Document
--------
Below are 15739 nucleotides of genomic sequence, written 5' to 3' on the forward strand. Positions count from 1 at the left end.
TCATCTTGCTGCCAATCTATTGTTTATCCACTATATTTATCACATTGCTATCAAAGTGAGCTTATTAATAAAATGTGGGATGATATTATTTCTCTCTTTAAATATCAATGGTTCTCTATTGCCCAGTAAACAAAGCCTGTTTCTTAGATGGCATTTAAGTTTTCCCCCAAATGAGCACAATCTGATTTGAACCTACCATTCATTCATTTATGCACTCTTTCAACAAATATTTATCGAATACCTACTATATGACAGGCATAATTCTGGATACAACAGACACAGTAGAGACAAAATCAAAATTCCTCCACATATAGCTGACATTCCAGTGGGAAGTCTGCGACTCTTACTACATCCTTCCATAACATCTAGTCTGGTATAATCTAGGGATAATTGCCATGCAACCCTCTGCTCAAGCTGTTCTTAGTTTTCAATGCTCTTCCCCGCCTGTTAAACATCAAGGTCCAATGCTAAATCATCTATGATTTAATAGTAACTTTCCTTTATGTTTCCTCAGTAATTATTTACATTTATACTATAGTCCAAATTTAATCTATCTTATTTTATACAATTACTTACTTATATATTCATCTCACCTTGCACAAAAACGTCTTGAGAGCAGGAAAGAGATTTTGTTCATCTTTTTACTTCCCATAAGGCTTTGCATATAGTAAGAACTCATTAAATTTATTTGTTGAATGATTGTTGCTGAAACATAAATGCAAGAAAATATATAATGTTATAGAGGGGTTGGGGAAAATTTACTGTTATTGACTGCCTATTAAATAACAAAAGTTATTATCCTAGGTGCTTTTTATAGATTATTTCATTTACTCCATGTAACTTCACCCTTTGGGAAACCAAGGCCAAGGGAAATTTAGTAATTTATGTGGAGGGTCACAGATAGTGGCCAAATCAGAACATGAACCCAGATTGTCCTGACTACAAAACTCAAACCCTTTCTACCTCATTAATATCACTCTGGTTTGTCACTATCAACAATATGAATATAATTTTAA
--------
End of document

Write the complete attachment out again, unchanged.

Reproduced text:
Below are 15739 nucleotides of genomic sequence, written 5' to 3' on the forward strand. Positions count from 1 at the left end.
TCATCTTGCTGCCAATCTATTGTTTATCCACTATATTTATCACATTGCTATCAAAGTGAGCTTATTAATAAAATGTGGGATGATATTATTTCTCTCTTTAAATATCAATGGTTCTCTATTGCCCAGTAAACAAAGCCTGTTTCTTAGATGGCATTTAAGTTTTCCCCCAAATGAGCACAATCTGATTTGAACCTACCATTCATTCATTTATGCACTCTTTCAACAAATATTTATCGAATACCTACTATATGACAGGCATAATTCTGGATACAACAGACACAGTAGAGACAAAATCAAAATTCCTCCACATATAGCTGACATTCCAGTGGGAAGTCTGCGACTCTTACTACATCCTTCCATAACATCTAGTCTGGTATAATCTAGGGATAATTGCCATGCAACCCTCTGCTCAAGCTGTTCTTAGTTTTCAATGCTCTTCCCCGCCTGTTAAACATCAAGGTCCAATGCTAAATCATCTATGATTTAATAGTAACTTTCCTTTATGTTTCCTCAGTAATTATTTACATTTATACTATAGTCCAAATTTAATCTATCTTATTTTATACAATTACTTACTTATATATTCATCTCACCTTGCACAAAAACGTCTTGAGAGCAGGAAAGAGATTTTGTTCATCTTTTTACTTCCCATAAGGCTTTGCATATAGTAAGAACTCATTAAATTTATTTGTTGAATGATTGTTGCTGAAACATAAATGCAAGAAAATATATAATGTTATAGAGGGGTTGGGGAAAATTTACTGTTATTGACTGCCTATTAAATAACAAAAGTTATTATCCTAGGTGCTTTTTATAGATTATTTCATTTACTCCATGTAACTTCACCCTTTGGGAAACCAAGGCCAAGGGAAATTTAGTAATTTATGTGGAGGGTCACAGATAGTGGCCAAATCAGAACATGAACCCAGATTGTCCTGACTACAAAACTCAAACCCTTTCTACCTCATTAATATCACTCTGGTTTGTCACTATCAACAATATGAATATAATTTTAA